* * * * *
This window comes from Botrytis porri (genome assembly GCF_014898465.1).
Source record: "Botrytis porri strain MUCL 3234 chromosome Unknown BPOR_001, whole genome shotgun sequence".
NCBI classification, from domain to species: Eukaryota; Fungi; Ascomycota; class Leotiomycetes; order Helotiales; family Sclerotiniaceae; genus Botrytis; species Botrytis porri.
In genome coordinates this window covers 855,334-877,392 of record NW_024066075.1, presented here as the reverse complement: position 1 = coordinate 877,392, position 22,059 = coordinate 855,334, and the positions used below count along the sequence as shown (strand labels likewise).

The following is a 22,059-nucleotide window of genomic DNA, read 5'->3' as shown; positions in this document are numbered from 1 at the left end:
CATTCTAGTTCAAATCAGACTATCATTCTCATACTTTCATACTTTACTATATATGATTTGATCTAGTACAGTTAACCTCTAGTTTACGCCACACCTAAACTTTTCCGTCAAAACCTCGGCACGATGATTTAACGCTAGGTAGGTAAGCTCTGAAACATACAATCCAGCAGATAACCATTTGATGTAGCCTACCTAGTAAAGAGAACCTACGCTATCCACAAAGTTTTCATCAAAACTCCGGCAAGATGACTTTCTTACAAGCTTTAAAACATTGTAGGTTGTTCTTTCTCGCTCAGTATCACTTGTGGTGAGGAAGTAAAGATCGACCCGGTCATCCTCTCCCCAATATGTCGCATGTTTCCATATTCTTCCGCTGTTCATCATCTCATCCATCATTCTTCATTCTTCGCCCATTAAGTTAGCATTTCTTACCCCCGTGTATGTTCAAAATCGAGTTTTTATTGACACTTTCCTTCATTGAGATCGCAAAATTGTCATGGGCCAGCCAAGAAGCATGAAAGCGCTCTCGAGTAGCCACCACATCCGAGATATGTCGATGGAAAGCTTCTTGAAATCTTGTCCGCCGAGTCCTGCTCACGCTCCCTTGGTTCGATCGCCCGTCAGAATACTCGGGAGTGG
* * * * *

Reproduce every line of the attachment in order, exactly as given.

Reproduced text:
This window comes from Botrytis porri (genome assembly GCF_014898465.1).
Source record: "Botrytis porri strain MUCL 3234 chromosome Unknown BPOR_001, whole genome shotgun sequence".
NCBI classification, from domain to species: Eukaryota; Fungi; Ascomycota; class Leotiomycetes; order Helotiales; family Sclerotiniaceae; genus Botrytis; species Botrytis porri.
In genome coordinates this window covers 855,334-877,392 of record NW_024066075.1, presented here as the reverse complement: position 1 = coordinate 877,392, position 22,059 = coordinate 855,334, and the positions used below count along the sequence as shown (strand labels likewise).

The following is a 22,059-nucleotide window of genomic DNA, read 5'->3' as shown; positions in this document are numbered from 1 at the left end:
CATTCTAGTTCAAATCAGACTATCATTCTCATACTTTCATACTTTACTATATATGATTTGATCTAGTACAGTTAACCTCTAGTTTACGCCACACCTAAACTTTTCCGTCAAAACCTCGGCACGATGATTTAACGCTAGGTAGGTAAGCTCTGAAACATACAATCCAGCAGATAACCATTTGATGTAGCCTACCTAGTAAAGAGAACCTACGCTATCCACAAAGTTTTCATCAAAACTCCGGCAAGATGACTTTCTTACAAGCTTTAAAACATTGTAGGTTGTTCTTTCTCGCTCAGTATCACTTGTGGTGAGGAAGTAAAGATCGACCCGGTCATCCTCTCCCCAATATGTCGCATGTTTCCATATTCTTCCGCTGTTCATCATCTCATCCATCATTCTTCATTCTTCGCCCATTAAGTTAGCATTTCTTACCCCCGTGTATGTTCAAAATCGAGTTTTTATTGACACTTTCCTTCATTGAGATCGCAAAATTGTCATGGGCCAGCCAAGAAGCATGAAAGCGCTCTCGAGTAGCCACCACATCCGAGATATGTCGATGGAAAGCTTCTTGAAATCTTGTCCGCCGAGTCCTGCTCACGCTCCCTTGGTTCGATCGCCCGTCAGAATACTCGGGAGTGG